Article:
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September 2019 Connect

Tuesday, September 3, 2019   (0 Comments)
Posted by: Needa Virani
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September 2019
GWIS Connect is a periodical for GWIS national and chapter news.  Subscribe
In This Issue
  • Monthly Coffee and Conversations returns in September
  • Getting to know the National Fellowship 2019 Recipients and announcements regarding 2020 Fellowship applications
  • Científico Latino guided mentorship program
  • Chapter News
September Coffee and Conversations

Our monthly series of mentoring conversations is starting in a few weeks! Join us online on Thursday, Sept. 19 to chat with Dr. Helen Miranda, Assistant Professor in the Department of Genetics and Genome Sciences at Case Western Reserve University in Cleveland, OH. She will share some advice on presenting your research as a job talk, as a chalk talk, and in an interview . These are critical skills during the job search process, so don't miss this chance to enhance your knowledge! Learn more about her and her research here:

Date: Thursday, Sept. 19, 2019
Time: 4pm EST/3pm CST/1pm PST/10am HST

Questions? Email
National Fellowship Program 

Every year, GWIS awards fellowships to women pursuing careers in science.
Applications for the 2020-2021 Fellowships will be available as of November 4, 2019. The deadline for all applications will be January 10, 2020.

Last month we announced the winners of our 2019 fellowship. This month we share more about each of these scientists.

Aliza De Nobrega
Aliza is a PhD student in the Program of Neuroscience at Florida State University. Her research addresses the reciprocal interactions between aging and circadian biology and their effect on drug neurobiology. She will use her GWIS fellowship to investigate how environmental and genetic reinforcement of the circadian clock in middle and old age can ameliorate the toxic effects of alcohol using the well-conserved and genetically tractable model – Drosophila(fruit fly). 
Ashwini Ramesh
Ashwini is a PhD Student in the Department of Biology at Indiana University, Bloomington. She investigates mechanisms of parasite coexistence that maintain parasite biodiversity and its implications for disease spread. Based on classic and more recent ecological theory, she examines the role of environmental variation in maintaining parasite diversity using entomopathogenic nematodes. These nematodes with a mobile, free-living transmission stage are subjected to an array of environmental conditions prior to infecting the host. She tests the role of spatio-temporal environmental variation using storage effect theory and classic host niche partitioning in maintaining parasite diversity using a combination of mathematical modelling, mesocosm experiments, and field surveys. This work will help inform conservation efforts seeking to restore healthy ecosystems. Ashwini will use the GWIS fellowship to advance her project and collect data on distributions of nematodes in temperate forests of Indiana.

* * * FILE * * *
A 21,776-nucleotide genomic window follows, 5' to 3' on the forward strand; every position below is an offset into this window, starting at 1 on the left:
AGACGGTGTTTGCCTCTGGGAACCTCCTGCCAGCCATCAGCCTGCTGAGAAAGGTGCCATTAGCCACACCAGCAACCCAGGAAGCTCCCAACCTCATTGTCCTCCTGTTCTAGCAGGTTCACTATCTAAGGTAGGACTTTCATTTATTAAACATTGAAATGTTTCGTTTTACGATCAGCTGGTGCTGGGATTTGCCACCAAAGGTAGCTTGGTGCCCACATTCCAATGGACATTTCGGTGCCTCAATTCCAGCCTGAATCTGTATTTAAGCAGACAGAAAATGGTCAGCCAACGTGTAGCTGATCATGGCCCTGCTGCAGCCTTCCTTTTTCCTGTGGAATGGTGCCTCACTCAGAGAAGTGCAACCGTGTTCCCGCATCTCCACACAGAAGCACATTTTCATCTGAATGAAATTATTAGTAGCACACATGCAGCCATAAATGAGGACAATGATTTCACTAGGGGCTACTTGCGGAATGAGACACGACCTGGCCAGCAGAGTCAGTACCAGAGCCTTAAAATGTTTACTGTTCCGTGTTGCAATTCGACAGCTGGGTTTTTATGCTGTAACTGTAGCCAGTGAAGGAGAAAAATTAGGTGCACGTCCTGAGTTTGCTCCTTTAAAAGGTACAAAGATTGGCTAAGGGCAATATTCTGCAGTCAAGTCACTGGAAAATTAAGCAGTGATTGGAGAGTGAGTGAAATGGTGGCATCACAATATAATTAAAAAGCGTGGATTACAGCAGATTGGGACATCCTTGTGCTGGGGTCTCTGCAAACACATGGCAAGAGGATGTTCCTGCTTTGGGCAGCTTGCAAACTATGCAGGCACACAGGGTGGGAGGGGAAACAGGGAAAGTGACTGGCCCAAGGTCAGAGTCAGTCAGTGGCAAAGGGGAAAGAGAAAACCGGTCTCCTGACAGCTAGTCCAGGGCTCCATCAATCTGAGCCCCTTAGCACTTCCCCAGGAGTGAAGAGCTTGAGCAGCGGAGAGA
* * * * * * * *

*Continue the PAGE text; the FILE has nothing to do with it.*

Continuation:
Christina Saak
Christina is a Postdoctoral Fellow in the Division of Biological Sciences at the University of California, San Diego. She is using the cheese rind microbiome as a model system to test how selective access to nutrients, such as iron, affects growth of individual community members as well as the microbial community as a whole. Siderophores, high-affinity metal chelators, require specialized uptake machinery and her current studies focus on a cheese microbiome-associated mobile genetic element encoding a novel, predicted siderophore uptake complex. She will use the GWIS fellowship funds to investigate whether this mobile element is transferred between members of the community and if so, which factors affect its spatial and temporal transfer dynamics. This research may provide valuable insights into how siderophore-based approaches can be used to manage microbial communities and combat pathogens. 

Jessica Haugen

Jessica is a PhD student in the department of Microbiology, Immunology, and Pathology at Colorado State University. Her work investigates how immune cell metabolism can be targeted as a host-directed therapy to enhance the immune response against Mycobacterium tuberculosis (Mtb) infection. With the GWIS fellowship, Jessica will be evaluating whether the anti-diabetic drug metformin can be used to potentiate the efficacy of the current Mtb vaccine, Bacillus Calmette-Guerin (BCG). With this work, Jessica hopes to not only determine whether metabolism can be targeted as a potential therapeutic against Mtb, but also gain insights into what constitutes immune protection against tuberculosis disease, a current barrier hindering the progress of vaccine development.

Kaitlin Read